His eyes feast on her while his heart begins to throb violently. A bus happens to stop by, she gets on it. He runs after and gets on too. She leaves her handkerchief behind. Lucky him, right? He offers to return it. She declines. He visits her the next day with a friend and a love letter. I don't have to tell you where this potboiler is heading and how things eventually turn out.
For some reason, good acting in Kollywood isn't synonymous with inhabiting a character or helping tell a good story. It's getting the facial expressions right even if it's the same way for every character. This is Vidharth's third movie in, a little over, a year that's set in a village. He's played the same character thrice under three different pseudonyms. The first time, he dug to its soul. The other two times he was satisfied with bringing to his face suitable expressions as and when the situation demanded.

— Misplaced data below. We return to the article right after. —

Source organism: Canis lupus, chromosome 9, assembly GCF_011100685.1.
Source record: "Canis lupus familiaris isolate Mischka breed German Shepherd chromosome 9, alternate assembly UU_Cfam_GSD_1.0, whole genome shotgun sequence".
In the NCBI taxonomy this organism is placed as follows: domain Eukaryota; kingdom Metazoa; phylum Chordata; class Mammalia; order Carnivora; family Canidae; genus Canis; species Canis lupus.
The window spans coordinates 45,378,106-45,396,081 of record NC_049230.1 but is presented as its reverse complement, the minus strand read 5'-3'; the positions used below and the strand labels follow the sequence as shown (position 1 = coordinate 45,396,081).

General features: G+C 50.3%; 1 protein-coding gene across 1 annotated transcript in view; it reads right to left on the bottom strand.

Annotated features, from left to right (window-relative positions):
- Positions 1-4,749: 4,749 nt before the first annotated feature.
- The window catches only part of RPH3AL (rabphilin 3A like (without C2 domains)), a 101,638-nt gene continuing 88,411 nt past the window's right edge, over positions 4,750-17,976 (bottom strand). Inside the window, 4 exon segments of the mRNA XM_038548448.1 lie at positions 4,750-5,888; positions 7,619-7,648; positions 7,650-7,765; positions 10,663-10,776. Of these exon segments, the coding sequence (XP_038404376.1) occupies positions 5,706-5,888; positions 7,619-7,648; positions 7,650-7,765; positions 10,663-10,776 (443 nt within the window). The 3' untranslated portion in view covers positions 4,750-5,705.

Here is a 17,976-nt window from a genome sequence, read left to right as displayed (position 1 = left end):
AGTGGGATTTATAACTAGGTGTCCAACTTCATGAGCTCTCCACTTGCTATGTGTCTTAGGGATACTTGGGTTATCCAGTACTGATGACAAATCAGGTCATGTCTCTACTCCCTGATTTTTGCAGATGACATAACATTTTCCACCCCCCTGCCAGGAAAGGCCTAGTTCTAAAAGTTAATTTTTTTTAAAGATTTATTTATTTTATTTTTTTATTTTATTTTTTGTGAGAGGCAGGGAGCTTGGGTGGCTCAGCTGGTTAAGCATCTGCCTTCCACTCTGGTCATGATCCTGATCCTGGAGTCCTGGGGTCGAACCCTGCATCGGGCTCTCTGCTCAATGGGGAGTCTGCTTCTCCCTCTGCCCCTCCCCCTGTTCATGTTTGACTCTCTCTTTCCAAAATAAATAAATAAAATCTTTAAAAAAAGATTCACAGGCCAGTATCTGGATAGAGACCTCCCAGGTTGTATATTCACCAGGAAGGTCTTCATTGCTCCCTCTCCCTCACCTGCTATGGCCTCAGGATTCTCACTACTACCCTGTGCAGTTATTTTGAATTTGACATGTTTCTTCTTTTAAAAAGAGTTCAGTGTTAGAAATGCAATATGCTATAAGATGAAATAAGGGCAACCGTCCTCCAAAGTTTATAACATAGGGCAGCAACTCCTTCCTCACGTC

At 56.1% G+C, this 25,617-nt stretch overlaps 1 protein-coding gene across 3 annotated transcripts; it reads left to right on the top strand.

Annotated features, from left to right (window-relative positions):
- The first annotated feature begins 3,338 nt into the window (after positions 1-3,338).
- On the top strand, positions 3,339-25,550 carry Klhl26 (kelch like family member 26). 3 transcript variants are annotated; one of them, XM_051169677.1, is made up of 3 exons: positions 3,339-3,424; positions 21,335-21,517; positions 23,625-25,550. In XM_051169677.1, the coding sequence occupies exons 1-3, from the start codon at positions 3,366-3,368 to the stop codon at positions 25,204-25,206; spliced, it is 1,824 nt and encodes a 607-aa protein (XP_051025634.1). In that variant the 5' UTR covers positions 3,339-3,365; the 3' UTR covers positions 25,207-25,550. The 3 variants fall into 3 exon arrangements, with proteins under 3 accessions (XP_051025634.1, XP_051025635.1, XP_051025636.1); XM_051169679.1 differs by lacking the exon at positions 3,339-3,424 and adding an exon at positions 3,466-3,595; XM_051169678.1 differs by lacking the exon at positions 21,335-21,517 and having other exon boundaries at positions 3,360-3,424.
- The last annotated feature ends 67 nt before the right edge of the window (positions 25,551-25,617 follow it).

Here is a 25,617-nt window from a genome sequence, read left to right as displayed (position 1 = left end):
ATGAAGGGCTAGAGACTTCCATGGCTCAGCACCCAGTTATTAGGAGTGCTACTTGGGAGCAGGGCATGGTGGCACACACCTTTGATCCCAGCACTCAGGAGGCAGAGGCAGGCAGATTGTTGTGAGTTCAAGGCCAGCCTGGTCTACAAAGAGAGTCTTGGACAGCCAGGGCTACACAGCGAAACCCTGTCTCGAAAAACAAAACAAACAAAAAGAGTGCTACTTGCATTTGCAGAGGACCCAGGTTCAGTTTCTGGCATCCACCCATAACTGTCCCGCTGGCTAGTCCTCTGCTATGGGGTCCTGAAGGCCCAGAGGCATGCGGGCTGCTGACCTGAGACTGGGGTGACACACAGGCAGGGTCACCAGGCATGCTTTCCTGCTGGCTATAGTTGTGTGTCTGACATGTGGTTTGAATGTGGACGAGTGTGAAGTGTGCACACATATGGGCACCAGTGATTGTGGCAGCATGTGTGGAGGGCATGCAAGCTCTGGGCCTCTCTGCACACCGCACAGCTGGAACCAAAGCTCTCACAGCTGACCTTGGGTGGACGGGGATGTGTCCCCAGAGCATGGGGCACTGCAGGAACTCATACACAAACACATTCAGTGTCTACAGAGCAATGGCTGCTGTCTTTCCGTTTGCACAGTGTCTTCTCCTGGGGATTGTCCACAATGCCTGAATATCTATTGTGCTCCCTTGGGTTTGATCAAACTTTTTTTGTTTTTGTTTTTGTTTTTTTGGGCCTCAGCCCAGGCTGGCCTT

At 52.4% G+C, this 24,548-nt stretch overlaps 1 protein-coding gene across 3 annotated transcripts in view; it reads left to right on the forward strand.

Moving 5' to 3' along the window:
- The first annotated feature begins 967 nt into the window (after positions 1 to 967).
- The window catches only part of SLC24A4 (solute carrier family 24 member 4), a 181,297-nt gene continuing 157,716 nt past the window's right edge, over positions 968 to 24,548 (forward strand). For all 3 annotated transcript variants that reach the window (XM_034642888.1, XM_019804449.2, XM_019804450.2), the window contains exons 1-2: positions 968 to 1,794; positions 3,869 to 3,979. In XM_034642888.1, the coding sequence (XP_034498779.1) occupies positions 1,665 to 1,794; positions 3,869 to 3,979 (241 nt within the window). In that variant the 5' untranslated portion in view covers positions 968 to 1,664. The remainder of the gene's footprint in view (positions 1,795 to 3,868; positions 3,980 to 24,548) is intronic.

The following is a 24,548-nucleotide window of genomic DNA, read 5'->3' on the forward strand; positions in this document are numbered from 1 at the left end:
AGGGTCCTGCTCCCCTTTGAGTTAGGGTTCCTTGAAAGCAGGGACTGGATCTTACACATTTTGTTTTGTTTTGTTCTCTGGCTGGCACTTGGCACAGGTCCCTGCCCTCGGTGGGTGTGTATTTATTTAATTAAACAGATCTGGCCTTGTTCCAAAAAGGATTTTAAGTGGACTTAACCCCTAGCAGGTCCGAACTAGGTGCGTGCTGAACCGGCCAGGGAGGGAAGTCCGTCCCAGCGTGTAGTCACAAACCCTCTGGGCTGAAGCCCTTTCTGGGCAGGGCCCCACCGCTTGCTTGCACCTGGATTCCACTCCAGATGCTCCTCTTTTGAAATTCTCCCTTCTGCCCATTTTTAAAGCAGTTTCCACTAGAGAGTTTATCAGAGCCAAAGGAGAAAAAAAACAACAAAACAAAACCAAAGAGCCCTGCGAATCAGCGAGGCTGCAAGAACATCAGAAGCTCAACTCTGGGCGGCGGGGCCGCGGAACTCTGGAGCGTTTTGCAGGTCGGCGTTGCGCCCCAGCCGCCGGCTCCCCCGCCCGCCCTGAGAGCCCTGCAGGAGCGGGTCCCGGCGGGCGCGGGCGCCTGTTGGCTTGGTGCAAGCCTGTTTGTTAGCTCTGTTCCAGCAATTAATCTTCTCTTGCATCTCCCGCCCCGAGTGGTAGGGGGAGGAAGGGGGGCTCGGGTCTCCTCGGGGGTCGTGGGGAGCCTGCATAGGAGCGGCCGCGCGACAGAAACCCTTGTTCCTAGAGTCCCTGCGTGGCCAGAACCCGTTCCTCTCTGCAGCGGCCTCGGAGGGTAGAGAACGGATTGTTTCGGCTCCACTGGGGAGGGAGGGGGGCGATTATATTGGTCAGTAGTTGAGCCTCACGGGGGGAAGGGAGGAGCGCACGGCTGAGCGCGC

In Kollaikaaran, Vidharth is Kollywood's village hero. He does those things that village heroes do. And to show that Vidharth's character has character, a mentally disabled sister is put under his care.
Kollaikaaran has no substance. You need to keep shuffling about to pay attention to this film and there is nothing to see in it. What drives talented actors in Kollywood to balance good work with crap? Do they think, "I need to make THIS movie,"? Or do they think "I need to make another movie," and take the first opportunity that comes their way? It must be menial work. Are they really that uninspired? Or do they believe that their talent is a finite commodity (not a prized possession) and they've got to do what they can while they still can? Kollaikaaran is a staple product from hack-haven Kollywood; which is why the questions it raised applies to the majority.
Critic: Rohit Ramachandran
(1.5 / 5) : Poor